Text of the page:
Russia offers to mediate Gadhafi's exit

Analysts are skeptical as to whether Russia would have any leverage over Gadhafi

Published May 27, 2011 4:15PM (EDT)

Russian President Federation Dmitry Medvedev, left, and President Barack Obama are greeted by French President Nicolas Sarkozy as they arrive at the G8 Summit, in Deauville, France, Thursday, May 26, 2011. (AP Photo/Carolyn Kaster)  (AP)
Russian President Federation Dmitry Medvedev, left, and President Barack Obama are greeted by French President Nicolas Sarkozy as they arrive at the G8 Summit, in Deauville, France, Thursday, May 26, 2011. (AP Photo/Carolyn Kaster) (AP)

Russia offered Friday to mediate the exit of Libya's longtime leader, cranking up pressure on Moammar Gadhafi as France and Britain seek to intensify their bombing campaign.

"He should leave," Russian President Dmitry Medvedev said of Gadhafi.

Frustration is mounting in Moscow and Western capitals that the NATO campaign has dragged into its third month with no obvious end in sight. Analysts are skeptical as to whether Russia would have any leverage over Gadhafi, and the leaders of France, Britain and Germany said there's no point in negotiating directly with Gadhafi himself.

Medvedev, speaking at a news conference at the Group of Eight summit in Deauville, France, said he is sending envoy Mikhail Margelov to the rebel stronghold of Benghazi, Libya, immediately to start negotiating. Medvedev said talks with the Libyan government could take place later.

Medvedev said Russia will use its contacts with both Gadhafi's government and the rebels to try to negotiate a peaceful end to the conflict.

Russian officials have been critical of Gadhafi but also complain about what they called an excessive use of force by NATO and have urged a quick end to hostilities. Russian Foreign Minister Sergey Lavrov recently held talks in Moscow with representatives of both Gadhafi's government and the rebels.

Asked whether Russia could offer Gadhafi asylum, Medvedev gave a firm negative answer. He added that a place for Gadhafi to stay and other details could be discussed after he steps down.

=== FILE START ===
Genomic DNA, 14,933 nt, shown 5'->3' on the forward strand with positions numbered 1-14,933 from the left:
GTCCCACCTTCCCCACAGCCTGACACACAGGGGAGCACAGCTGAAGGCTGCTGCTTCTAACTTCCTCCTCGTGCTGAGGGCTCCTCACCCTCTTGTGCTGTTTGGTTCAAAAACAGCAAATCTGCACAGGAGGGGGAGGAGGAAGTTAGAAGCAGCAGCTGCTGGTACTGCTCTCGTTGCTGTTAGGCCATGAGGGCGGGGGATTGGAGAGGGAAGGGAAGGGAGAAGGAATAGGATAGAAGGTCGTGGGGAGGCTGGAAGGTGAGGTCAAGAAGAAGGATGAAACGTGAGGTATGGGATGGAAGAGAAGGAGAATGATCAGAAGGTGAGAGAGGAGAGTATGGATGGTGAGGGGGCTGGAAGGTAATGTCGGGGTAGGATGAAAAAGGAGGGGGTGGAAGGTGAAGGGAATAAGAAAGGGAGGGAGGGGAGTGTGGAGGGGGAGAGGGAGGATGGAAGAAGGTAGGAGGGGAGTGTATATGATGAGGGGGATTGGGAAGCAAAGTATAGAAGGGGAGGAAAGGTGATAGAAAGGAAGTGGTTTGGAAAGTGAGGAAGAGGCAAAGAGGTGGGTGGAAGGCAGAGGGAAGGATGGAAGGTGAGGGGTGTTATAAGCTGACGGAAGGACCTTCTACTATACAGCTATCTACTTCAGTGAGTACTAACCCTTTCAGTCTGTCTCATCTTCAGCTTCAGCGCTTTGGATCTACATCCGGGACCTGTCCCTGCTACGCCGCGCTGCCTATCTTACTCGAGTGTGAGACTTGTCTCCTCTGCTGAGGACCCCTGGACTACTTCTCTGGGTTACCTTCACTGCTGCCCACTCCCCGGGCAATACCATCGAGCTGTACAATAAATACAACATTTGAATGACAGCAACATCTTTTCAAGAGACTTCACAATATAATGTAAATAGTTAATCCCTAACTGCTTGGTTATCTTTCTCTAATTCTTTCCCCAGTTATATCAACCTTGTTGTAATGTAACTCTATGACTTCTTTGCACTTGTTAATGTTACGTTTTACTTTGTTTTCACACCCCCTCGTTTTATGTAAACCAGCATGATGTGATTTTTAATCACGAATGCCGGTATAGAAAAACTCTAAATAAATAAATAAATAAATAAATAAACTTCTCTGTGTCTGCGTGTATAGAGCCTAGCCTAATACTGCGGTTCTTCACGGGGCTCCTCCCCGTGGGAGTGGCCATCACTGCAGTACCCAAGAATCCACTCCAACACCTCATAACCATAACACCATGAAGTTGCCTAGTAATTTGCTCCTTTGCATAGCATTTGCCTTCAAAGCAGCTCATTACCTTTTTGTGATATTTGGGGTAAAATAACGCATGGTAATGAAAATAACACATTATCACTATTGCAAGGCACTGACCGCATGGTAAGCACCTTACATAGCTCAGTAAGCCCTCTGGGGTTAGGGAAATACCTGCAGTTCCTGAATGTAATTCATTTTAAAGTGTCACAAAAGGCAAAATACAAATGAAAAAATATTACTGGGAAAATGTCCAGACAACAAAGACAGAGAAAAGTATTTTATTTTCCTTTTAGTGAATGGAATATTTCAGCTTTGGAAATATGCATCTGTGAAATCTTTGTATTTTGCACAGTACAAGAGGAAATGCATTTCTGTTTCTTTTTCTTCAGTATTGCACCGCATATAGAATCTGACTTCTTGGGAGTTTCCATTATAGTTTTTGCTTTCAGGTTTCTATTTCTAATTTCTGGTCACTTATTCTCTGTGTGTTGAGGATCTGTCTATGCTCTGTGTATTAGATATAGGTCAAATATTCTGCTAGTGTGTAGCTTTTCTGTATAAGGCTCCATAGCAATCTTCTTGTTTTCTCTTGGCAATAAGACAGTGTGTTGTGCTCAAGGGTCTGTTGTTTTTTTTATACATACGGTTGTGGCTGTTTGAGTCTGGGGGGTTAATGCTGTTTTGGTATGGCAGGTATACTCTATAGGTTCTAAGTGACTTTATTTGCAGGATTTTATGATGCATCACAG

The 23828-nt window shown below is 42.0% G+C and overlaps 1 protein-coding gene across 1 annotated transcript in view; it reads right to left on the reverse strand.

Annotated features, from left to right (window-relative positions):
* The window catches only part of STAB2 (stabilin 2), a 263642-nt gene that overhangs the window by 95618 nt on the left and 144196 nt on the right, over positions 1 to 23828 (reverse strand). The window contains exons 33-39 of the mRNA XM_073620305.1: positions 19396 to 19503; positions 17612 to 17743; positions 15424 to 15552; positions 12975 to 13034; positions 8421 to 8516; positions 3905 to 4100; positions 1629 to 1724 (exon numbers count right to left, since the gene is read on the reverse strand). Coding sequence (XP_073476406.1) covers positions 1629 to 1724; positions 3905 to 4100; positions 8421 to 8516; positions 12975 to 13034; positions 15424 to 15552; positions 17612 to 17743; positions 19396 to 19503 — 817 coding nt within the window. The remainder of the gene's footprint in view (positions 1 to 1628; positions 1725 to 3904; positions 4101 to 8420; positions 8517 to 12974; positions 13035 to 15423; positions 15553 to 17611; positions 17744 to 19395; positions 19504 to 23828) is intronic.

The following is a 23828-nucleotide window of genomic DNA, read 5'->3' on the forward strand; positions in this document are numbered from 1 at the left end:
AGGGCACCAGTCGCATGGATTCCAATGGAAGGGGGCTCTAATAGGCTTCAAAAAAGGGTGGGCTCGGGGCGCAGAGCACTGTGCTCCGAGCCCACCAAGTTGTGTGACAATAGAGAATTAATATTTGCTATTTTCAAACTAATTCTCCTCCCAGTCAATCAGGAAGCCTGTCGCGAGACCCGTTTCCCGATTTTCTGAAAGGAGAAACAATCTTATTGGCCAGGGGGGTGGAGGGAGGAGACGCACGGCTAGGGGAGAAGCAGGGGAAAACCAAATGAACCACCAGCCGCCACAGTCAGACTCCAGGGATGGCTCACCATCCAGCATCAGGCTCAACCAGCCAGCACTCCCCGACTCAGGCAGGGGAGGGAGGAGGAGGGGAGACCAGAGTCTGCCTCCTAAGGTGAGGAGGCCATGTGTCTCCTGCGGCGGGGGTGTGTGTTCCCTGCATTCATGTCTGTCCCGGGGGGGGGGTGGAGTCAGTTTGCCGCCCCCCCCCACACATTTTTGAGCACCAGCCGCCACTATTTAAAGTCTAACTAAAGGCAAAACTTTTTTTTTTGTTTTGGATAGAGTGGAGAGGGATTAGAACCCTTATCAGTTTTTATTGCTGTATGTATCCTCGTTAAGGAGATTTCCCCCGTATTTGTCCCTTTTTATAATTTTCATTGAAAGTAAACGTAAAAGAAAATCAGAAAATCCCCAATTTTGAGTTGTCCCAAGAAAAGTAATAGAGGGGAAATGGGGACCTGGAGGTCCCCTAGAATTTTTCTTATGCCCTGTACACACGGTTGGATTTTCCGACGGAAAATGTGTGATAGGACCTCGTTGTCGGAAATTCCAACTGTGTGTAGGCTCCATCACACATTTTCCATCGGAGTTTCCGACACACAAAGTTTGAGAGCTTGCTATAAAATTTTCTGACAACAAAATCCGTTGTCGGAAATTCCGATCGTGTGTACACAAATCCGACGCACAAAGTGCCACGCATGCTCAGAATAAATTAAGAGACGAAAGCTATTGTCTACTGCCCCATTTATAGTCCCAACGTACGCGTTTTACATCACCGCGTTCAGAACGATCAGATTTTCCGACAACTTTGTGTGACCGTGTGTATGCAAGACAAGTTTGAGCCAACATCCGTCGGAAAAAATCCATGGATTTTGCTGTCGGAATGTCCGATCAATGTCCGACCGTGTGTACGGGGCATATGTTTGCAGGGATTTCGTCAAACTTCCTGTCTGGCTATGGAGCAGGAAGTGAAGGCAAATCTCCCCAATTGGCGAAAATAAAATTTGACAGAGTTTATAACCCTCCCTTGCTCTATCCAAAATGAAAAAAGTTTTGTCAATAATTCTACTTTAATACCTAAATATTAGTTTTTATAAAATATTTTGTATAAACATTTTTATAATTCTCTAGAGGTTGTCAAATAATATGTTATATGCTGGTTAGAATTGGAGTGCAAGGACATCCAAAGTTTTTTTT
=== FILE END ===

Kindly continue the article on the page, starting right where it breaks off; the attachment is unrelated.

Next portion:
Margelov told reporters earlier Friday that it's necessary to negotiate with all "reasonable" representatives of the Libyan government, including Gadhafi's sons.

A Libyan rebel spokesman, Abdel-Hafidh Ghoga, said Friday that Russia's moves to persuade Gadhafi to leave power were too little, too late.

"It's too late, and it's not a big deal," Ghoga, the vice-chairman of the opposition National Transitional Council, told a rally in the eastern city of Benghazi.

A Moscow-based Middle East expert expressed doubt that Gadhafi will agree to step down after Benghazi-based opposition leaders rejected a cease-fire agreement proposed by the leaders of the African Union in late March.

Gadhafi "will fight to the end with unpredictable consequences for everyone involved," Yevgeny Satanovsky, head of the Moscow-based Middle East Institute, told The Associated Press. "He already agreed to leave, but Benghazi needs his scalp." Satanovsky said that Gadhafi's unpredictability leaves little room for a tangible prediction of what will happen if Russia steps in as a mediator.

Rebel fighters clashed with government forces to the south and west of the rebel-held city of Misrata on Friday. Dr. Mustafa Omar of Hikma hospital said five rebels were killed and 26 wounded. It was unclear if any government soldiers were killed.